Astronomers have long known that stars are born, not one at a time in isolation, but in huge litters, all at once. In the Sun’s case, it happened about 4.6 billion years ago: a huge molecular cloud of interstellar gas and dust collapsed under the force of gravity, heating up until the densest, hottest knots of matter burst into thermonuclear flame and began to shine. The Sun has somewhere between 1,000 and 10,000 brothers and sisters, but over the eons they all wandered off into other parts of the galaxy, never to be seen again.
Or at least, not until now. A team of astronomers led by Ivan Ramirez of the University of Texas at Austin thinks it has found one of the Sun’s long-lost siblings— a star known HD 162826, which is floating through the Milky Way about 110 light-years from Earth, near the constellation Lyra. “We were really just doing this as an experiment,” says Ramirez, lead author of a paper on the discovery which will appear in the June 1 Astrophysical Journal, “to test our search technique. The fact that we actually found it makes this even cooler.”
The idea behind a search for solar siblings is straightforward enough. Each star-forming molecular cloud has a slightly different chemical composition, based on both its age and its location in the galaxy—a sort of cosmic DNA that carries over to the stars that emerge from the cloud. Find a star with that same DNA, and you’ve found a sibling.
In practice, though, it’s a bit more complicated. You can’t measure those fingerprints with absolute accuracy; two clouds might be similar enough to fool you. So while Ramirez and his team identified 30 probable candidates from earlier searches done by other astronomers, they went a step further: they took precise measurements of the candidates’ distance from the Sun and their motion, allowing them to reconstruct the stars’ paths through space since they began to wander off.
Once they’d done that, only HD 162826 made the cut. It’s not a twin of the Sun: HD 162826 is about 15% more massive than our home star. That’s no surprise, however since a given molecular cloud will give rise to stars of varied sizes. (Ramirez was also on a team that found a near-twin of the Sun in 2007—but that one is about a billion years younger, and was born from a different cloud.)
It’s actually surprising that the astronomers found even one solar sibling. The Sun’s brothers and sisters could have wandered thousands of light-years since their birth, nudged here and there by gravitational encounters with gas clouds and with other stars. “Estimates of how many we’d be likely to find here in the solar neighborhood have been quite pessimistic,” says Ramirez—one at the most, and quite possibly zero.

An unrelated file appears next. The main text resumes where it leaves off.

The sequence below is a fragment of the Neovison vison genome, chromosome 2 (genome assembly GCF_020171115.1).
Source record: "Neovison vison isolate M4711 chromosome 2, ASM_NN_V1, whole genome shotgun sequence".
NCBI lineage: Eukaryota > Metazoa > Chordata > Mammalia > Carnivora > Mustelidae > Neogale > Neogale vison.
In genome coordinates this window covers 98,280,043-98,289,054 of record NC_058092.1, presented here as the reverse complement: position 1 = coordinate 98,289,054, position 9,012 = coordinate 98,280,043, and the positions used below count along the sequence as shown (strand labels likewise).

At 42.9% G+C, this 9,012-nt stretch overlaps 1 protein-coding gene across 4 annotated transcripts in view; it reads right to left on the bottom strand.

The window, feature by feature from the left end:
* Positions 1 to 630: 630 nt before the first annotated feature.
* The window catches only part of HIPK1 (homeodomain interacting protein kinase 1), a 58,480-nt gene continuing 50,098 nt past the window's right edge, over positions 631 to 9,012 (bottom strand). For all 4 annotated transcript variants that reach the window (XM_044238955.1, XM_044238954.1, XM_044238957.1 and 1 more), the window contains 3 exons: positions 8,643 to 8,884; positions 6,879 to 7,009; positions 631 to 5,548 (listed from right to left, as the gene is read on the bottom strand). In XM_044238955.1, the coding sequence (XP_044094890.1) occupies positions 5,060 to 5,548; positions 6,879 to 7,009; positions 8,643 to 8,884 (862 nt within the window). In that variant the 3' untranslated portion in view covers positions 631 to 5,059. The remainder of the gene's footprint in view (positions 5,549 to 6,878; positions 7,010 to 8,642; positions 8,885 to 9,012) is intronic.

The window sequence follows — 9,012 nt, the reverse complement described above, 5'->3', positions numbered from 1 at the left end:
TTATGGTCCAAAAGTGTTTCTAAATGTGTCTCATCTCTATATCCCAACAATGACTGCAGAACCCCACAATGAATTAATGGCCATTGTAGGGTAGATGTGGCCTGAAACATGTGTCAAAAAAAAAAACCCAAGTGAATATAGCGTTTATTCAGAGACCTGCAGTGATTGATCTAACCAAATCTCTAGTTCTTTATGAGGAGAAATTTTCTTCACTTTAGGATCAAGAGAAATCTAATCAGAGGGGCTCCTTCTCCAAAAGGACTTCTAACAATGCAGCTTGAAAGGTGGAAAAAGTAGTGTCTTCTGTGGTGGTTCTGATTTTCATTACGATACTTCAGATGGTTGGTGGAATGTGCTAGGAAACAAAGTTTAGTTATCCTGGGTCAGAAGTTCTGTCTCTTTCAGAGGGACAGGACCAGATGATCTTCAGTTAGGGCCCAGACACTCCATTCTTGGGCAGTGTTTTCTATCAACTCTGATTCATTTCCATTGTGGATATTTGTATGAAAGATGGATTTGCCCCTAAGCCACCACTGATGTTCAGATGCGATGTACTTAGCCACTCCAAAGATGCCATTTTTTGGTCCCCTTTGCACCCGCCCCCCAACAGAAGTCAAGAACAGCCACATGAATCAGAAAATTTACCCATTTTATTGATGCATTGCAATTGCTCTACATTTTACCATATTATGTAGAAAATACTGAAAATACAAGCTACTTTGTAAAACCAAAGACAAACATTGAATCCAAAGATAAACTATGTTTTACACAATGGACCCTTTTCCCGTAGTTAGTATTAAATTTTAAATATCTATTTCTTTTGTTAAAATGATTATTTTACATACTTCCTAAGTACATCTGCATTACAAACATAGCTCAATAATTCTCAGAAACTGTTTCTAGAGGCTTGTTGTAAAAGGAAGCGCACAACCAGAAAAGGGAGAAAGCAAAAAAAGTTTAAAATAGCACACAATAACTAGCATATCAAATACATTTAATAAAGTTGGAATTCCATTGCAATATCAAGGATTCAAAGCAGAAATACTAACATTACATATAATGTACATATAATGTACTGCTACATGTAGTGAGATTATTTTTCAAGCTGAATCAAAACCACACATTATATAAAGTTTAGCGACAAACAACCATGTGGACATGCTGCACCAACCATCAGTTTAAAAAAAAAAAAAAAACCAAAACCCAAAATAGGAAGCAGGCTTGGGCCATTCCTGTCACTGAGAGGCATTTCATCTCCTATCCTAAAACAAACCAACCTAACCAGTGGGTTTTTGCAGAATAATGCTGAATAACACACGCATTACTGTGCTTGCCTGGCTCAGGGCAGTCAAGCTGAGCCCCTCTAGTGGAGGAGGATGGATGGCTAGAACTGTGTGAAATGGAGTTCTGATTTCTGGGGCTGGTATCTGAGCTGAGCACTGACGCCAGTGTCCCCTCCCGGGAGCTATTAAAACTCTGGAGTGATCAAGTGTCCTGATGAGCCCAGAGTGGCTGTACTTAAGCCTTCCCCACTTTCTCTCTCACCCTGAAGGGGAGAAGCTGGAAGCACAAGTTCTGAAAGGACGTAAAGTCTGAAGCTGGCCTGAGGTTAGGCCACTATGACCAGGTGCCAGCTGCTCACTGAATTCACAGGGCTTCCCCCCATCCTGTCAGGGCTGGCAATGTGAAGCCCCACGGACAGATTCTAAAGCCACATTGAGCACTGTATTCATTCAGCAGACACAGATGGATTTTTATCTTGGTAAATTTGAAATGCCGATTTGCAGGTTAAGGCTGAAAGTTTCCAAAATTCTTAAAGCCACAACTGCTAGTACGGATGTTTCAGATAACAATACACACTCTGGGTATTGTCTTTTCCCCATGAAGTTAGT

Finding just one solar sibling isn’t going to tell astronomers all that much by itself, and since a star’s travels are difficult to reconstruct without knowing precisely where it is today and how it’s moving, it’s currently impossible to search for the Sun’s blood relatives further out than about 300 light-years. “We don’t have accurate distances any further than that,” says Ramirez.
But a new European satellite called Gaia, launched last December, will change all that. It’s slated to get precise information on the positions, distances, chemical abundances and more for a billion different stars, reaching to the center of the Milky Way, thousands of light-years away our solar system.
Armed with that information, Ramirez and other astronomers will not only be able pinpoint many more of the Sun’s long-lost siblings, but they’ll also figure out the common origin of thousands of other stars. “Grouping stars according to their origins,” he says, “and understanding how they spread out over the past few billion years, is really crucial to understanding how the Milky Way has evolved.”
It’s also oddly reassuring to know where the Sun’s family has ended up after so much time. HD 162826 has been under observation for some time, purely by coincidence, to see if it might have planets. Nothing has turned up yet, but the searches aren’t sensitive enough to detect Earthlike planets. It's not impossible that we’ll someday learn that this first rediscovered Solar sibling has children—and that Earth itself has a first cousin.